Building a crossmedia content strategy, part 4

22/04/2013 — 2 Comments

The Unicorn of content managementBuilding a crossmedia content strategy, is about the right motivations, the part people play and sustainable products. It is also about adaptability in content creation and management processes.

If you came here looking for recommendations on the perfect, future-proof CMS, sorry, there’s no such thing. At a recent meeting, I described the ideal CMS as being like a unicorn, everyone knows what it should look like, but no one has ever actually seen one.

A real-world CMS ranges from a state-of-the-art asset management system integrated into sales ordering, rights management and responsive templates that make sure content works on a variety of devices, to an excel spreadsheet.

Either way, if you’re looking for a future-proof system or solution, forget it. The only thing you can truly future-proof in digital media is your attitude.

The only thing you can truly future-proof in digital media is your attitude.

Just like people and products, the demands of crossmedia force change on processes constantly. I’ve said it before; we used to publish on a monthly print production cycle pretty much hidden from view. Now the magazine process is endless and open. Thinking about it, magazines are no longer products, they have become processes, a never ending run of content creation, distribution and audience engagement.

The magazine process has to change because everything else has changed. Your content sources have changed, the content formats and the timescales you work with have changed, and the final destination for your content has changed big time. From ‘Unichannel’ print to ‘Multichannel’ print + digital. Now the smart kids are talking about Omnichannel – content everywhere.

So without capturing the unicorn of content management, how are you going to adapt your processes to meet the challenges of building a crossmedia content strategy?

The secret is to start with your content, not your processes. Taking a ‘Content First’ approach frees you from the limits placed on you by whatever CMS you are using. Think about the content you create and how you create it. If you’re conducting interviews, ask your audience to contribute questions. Before you have even started you have generated content from the process. If you’re working face to face, shoot some video or record some audio. If you’re researching a subject, fire out some research nuggets – that’s content too.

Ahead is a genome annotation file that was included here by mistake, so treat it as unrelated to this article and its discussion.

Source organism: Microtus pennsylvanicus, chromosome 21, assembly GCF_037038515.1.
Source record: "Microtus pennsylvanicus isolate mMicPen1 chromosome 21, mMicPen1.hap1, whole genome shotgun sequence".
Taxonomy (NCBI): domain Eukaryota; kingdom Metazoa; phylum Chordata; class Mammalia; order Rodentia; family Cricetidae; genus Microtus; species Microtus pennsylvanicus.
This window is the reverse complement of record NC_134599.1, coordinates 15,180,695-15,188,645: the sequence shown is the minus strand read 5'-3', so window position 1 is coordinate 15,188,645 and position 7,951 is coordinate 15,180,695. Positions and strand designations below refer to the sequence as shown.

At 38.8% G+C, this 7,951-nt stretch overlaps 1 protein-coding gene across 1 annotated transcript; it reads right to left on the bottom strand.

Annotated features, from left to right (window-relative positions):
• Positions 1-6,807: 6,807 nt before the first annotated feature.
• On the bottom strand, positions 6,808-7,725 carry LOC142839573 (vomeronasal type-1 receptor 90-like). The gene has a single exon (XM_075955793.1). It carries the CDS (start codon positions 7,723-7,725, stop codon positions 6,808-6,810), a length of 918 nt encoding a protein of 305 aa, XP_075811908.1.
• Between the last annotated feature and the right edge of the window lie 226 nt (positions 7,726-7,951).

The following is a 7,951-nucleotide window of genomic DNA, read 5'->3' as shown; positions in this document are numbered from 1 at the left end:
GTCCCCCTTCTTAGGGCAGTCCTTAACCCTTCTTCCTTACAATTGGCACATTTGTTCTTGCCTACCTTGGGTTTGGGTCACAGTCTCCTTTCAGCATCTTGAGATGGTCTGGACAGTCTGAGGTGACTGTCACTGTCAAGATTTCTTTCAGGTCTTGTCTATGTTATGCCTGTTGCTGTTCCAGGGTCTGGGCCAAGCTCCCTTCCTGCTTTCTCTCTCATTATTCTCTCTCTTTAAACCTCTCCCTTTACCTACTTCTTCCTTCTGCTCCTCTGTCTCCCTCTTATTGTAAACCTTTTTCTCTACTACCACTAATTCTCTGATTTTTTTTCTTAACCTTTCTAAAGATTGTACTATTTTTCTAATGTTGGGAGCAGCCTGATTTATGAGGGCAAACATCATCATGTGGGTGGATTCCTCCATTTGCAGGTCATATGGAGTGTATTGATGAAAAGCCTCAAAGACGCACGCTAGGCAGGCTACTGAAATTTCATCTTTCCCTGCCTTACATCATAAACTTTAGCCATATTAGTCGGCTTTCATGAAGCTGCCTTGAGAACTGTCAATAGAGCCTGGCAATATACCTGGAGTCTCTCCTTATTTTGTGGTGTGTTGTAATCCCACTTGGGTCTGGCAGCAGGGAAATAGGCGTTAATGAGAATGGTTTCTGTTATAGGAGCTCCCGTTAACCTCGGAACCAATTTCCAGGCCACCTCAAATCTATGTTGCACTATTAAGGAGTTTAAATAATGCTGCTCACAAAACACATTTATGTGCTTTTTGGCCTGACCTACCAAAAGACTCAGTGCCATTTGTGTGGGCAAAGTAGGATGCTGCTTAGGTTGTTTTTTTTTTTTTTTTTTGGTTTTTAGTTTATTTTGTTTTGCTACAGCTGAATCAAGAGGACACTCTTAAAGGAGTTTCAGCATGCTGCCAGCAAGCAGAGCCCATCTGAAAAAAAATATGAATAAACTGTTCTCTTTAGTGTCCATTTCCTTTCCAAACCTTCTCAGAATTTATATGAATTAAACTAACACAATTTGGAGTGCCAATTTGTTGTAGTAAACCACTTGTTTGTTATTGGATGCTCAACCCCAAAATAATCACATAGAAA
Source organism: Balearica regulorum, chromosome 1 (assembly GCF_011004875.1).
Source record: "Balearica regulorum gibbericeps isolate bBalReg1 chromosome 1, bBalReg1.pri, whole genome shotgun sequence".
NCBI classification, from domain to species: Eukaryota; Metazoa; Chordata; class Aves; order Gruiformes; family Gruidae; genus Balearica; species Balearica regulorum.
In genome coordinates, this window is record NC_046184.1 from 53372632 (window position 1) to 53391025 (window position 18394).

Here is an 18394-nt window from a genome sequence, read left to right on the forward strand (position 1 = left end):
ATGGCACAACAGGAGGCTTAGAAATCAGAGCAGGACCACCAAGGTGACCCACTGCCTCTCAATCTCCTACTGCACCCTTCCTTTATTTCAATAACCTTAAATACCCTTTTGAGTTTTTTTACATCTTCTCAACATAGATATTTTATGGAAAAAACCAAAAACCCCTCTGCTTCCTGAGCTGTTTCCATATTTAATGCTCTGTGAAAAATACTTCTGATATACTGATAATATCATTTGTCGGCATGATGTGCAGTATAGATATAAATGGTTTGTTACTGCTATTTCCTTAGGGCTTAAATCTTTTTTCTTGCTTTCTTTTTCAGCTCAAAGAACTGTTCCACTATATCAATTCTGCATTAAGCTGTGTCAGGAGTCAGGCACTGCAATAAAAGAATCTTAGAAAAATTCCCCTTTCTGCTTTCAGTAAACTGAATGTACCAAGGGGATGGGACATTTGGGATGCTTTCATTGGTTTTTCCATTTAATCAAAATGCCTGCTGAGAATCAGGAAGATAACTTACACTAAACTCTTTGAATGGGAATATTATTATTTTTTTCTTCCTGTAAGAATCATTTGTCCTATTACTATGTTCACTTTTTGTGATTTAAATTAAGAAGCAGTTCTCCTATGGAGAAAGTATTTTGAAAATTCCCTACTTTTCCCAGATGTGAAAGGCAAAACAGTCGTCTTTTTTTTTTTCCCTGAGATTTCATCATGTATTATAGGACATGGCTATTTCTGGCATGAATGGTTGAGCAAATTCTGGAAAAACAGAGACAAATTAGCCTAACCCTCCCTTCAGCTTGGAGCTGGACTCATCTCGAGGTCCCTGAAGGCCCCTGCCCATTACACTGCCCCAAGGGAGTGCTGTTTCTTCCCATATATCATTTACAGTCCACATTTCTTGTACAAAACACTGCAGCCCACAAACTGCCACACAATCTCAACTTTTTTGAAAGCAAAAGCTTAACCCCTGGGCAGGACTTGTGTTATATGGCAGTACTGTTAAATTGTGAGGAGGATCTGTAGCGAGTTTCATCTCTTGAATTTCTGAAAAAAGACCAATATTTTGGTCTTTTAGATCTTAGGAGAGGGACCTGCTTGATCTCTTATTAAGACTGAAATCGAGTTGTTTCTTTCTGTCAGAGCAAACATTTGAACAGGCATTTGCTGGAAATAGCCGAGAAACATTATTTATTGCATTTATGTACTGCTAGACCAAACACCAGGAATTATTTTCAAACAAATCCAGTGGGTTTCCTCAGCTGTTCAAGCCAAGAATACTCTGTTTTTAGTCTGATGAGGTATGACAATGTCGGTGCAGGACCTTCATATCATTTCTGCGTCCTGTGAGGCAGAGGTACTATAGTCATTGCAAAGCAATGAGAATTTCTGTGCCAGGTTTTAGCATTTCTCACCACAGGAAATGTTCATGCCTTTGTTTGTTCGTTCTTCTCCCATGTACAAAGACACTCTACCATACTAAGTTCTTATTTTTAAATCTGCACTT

Taking a ‘Content First’ approach frees you from the limits placed on you by whatever CMS you are using.

At every stage of the process you can package your content up and get it out to your audience, from idea to archive, it’s all grist to the mill. If your CMS supports the process, fantastic, make use of it. If it doesn’t work around it.

As your content sources change, as the places you want to put that content changes, remember that the less the process gets in the way of people, the better your products will be. Editors that have to spend time hacking your CMS are going to get less content out there where you want it.

In times like these, times of incredible market disruption, you need your people to be entrepreneurial, to bring ideas for content creation and distribution to the table, to help you drive your products on to emerging platforms. If they’re any good at being entrepreneurial, you’re going to have to be ready to adapt to support their ideas. Your managing editor wants to shoot those video interviews from the show floor… Excellent. Now you need to get them a camera and some video editing software and a decent video plug-in for your website.  Nothing kills entrepreneurship like lack of follow through.

If you came into magazine publishing for a quiet life… I’m sorry, bad move. And if you can’t juggle, you better learn. You’re going to have to maintain profitable print products at the same time as growing a rapidly changing digital portfolio. You’re going to have to motivate your staff to take care of business at the same time as encouraging them to think outside the box. And you’re going to have to keep an eager eye out for the next big thing, because you can be sure it’s coming.

Sometimes building a crossmedia strategy can feel like you’re running down a hill, getting faster and faster all the time. Don’t despair. Seth Godin says, “The best time to change your business model is while you still have momentum.” The trick is to maintain the momentum without hitting the wall.


  • Part 1 focuses on keeping your crossmedia content strategy real and starting where you’re at
  • Part 2 focuses on the benefits of bringing your staff into crossmedia strategy development
  • Part 3 focuses on the challenges of developing crossmedia products that engage the audience


2 responses to Building a crossmedia content strategy, part 4

  1. I’m so glad to hear someone else say there’s no such thing as a “perfect’ content strategy! Though I’m in the middle of the content strategy discussion as a content marketer, I’ve felt a little isolated. Unicorn indeed. Great analogy!

    • Peter Houston 29/04/2013 at 1:51 pm

      Thanks for your comment Jennifer. I actually said there is not such thing as a perfect content management system (CMS). I think the perfect content strategy is almost as tough to find, but is probably one that can be adapted to meet audience needs.

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